Samsung Galaxy Note 7 ‘Kill’ Update
Samsung Galaxy Note 7 ‘Kill’ Update - The Great Fall

Although about 90% of all the Galaxy Note 7 phones sold by Samsung have now been returned, the remaining 10% owners appear to be somehow reluctant to return these phones and risk keeping the device. Samsung is making every effort to convince these customers to return the phones. But most carriers are now rolling out the Samsung Galaxy Note 7 ‘kill’ update.

Samsung Galaxy Note 7 ‘kill’ update already issued in other countries

After a series of fire incidents in several countries, Samsung has already killed its phablets in countries like Canada, Australia, and New Zealand.   On Friday last, Samsung announced that it would take the same path in the U.S.  The update is aimed to prevent the Note 7 from getting powered up and thus eliminate its ability to function as a mobile device.

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In the U.S. T. Mobile will issue a ‘Kill’ update for all the Note 7 phones on its network on December 27 and AT&T will follow with a similar update on 5th January with Sprint in Q 3 days later. However, the biggest carrier in US, Verizon has no such plans for now and is not issuing any updates for the Note 7 users now. Reports suggest that the alleged rejection of “Samsung Pay Mini’ app ( at iOS App store ) in an attempt to deflect competition for its Apple equivalent ’Apple Pay’, could have influenced the Verizon decision.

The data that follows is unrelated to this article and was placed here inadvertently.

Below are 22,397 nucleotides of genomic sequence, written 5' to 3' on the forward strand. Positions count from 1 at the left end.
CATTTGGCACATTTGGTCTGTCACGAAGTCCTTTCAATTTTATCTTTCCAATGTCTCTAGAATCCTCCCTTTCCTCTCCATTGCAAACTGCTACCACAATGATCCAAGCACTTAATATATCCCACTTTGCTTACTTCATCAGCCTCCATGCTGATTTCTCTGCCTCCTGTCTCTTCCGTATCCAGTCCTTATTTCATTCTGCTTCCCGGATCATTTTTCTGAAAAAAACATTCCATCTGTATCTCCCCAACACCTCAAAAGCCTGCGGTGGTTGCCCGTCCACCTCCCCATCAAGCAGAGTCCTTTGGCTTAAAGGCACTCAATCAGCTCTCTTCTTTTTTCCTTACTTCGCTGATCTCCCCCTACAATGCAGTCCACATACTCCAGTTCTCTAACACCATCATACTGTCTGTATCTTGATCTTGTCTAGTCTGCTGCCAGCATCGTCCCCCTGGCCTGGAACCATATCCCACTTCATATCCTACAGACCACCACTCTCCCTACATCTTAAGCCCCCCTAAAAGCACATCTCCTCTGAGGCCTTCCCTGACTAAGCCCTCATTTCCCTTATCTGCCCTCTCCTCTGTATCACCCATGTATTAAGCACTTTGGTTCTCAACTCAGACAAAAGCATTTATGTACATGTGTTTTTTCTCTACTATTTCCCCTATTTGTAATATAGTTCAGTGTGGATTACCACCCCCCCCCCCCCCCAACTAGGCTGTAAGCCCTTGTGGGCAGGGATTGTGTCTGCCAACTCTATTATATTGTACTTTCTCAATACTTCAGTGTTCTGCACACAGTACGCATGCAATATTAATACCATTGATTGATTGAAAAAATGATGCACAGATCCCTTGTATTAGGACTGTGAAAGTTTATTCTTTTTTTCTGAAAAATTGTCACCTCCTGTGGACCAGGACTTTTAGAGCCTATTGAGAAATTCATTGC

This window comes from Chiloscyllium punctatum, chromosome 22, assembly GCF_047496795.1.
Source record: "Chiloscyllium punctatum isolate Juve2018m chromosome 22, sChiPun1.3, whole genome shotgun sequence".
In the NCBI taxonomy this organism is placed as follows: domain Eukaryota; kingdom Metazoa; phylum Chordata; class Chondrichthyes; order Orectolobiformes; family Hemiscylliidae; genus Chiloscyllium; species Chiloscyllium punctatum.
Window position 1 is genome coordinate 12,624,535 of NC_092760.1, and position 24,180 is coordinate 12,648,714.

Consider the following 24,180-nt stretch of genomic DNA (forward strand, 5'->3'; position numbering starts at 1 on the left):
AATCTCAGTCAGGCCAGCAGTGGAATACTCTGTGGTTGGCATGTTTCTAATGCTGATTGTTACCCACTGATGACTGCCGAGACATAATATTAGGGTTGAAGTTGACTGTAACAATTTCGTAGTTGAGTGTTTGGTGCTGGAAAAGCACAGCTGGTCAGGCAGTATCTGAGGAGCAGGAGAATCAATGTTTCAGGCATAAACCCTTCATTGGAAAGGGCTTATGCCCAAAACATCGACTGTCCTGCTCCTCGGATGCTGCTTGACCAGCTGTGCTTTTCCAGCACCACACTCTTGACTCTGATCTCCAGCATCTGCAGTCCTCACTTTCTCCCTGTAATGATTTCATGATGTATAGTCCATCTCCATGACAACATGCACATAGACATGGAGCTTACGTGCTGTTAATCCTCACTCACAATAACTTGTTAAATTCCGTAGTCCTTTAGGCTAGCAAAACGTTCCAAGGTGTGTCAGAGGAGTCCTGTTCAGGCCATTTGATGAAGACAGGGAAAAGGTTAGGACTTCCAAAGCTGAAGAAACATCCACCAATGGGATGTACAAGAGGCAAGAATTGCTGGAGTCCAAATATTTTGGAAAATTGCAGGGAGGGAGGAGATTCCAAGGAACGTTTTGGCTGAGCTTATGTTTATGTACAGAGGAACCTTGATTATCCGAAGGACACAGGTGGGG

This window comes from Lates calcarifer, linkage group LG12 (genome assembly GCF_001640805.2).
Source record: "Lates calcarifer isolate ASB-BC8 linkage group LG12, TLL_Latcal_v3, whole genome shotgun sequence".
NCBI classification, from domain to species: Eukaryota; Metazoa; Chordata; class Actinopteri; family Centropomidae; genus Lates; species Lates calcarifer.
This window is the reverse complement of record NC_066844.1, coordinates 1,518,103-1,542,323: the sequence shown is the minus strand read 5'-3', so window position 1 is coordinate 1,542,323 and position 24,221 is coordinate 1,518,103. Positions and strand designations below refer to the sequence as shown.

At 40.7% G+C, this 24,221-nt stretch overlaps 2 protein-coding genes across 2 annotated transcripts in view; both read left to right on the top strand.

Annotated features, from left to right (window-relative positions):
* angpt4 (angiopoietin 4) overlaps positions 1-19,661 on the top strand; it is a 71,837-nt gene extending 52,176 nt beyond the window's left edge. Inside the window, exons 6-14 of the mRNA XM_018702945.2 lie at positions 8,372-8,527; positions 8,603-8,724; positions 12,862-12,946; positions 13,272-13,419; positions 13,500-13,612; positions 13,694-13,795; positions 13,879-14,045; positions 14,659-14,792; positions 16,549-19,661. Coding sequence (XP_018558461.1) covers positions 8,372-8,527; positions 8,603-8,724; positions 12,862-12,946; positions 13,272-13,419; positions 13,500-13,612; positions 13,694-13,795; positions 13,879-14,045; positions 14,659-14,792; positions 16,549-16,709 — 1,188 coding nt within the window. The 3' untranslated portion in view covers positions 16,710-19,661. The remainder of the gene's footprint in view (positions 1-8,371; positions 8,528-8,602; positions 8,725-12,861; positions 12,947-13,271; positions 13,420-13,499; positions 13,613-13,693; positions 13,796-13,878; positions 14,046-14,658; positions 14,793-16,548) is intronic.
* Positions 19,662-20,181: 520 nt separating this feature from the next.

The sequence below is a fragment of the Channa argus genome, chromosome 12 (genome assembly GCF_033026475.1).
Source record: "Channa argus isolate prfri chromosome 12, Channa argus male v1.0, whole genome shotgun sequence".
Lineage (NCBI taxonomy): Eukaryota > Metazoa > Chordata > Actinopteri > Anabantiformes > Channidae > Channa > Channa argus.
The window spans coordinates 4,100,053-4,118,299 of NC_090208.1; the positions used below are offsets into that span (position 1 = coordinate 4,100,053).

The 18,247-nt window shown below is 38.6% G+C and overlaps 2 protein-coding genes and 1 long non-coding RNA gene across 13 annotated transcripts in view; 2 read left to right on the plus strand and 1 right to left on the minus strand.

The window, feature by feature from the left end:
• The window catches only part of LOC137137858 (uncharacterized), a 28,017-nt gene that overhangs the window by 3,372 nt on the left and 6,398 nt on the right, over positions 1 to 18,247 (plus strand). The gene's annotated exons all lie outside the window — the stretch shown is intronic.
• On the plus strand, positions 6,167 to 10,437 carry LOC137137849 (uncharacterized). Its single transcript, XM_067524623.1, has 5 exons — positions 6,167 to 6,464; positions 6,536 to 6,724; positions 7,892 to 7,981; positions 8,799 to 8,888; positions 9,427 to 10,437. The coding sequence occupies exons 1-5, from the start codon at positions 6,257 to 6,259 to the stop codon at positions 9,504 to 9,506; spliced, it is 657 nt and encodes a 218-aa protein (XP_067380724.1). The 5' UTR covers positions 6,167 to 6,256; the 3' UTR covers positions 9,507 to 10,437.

Already, over 93% users in the US have returned the Note 7s and that is much higher compared to the global average. But, if you are among the balance 7%, you are advised to return the handset, considering your own safety.  You can either receive a full refund or another Samsung device like the Galaxy S7 edge or Galaxy S7 in exchange.

Samsung Galaxy Note 7 ‘kill’ update – why Verizon is reluctant

A statement from Verizon also added that its decision to postpone the ‘kill’ update for the Note 7 is also influenced by the upcoming holiday and travel season. Verizon does not want its customers to have a phone and yet be unable to use it, particularly in an emergency. This is also seen as a sensible move by Verizon since the only phone some people may have can be the Note 7 and if they cannot exchange it immediately, then they could be left with no phone at all, if the ’kill’ update is issued.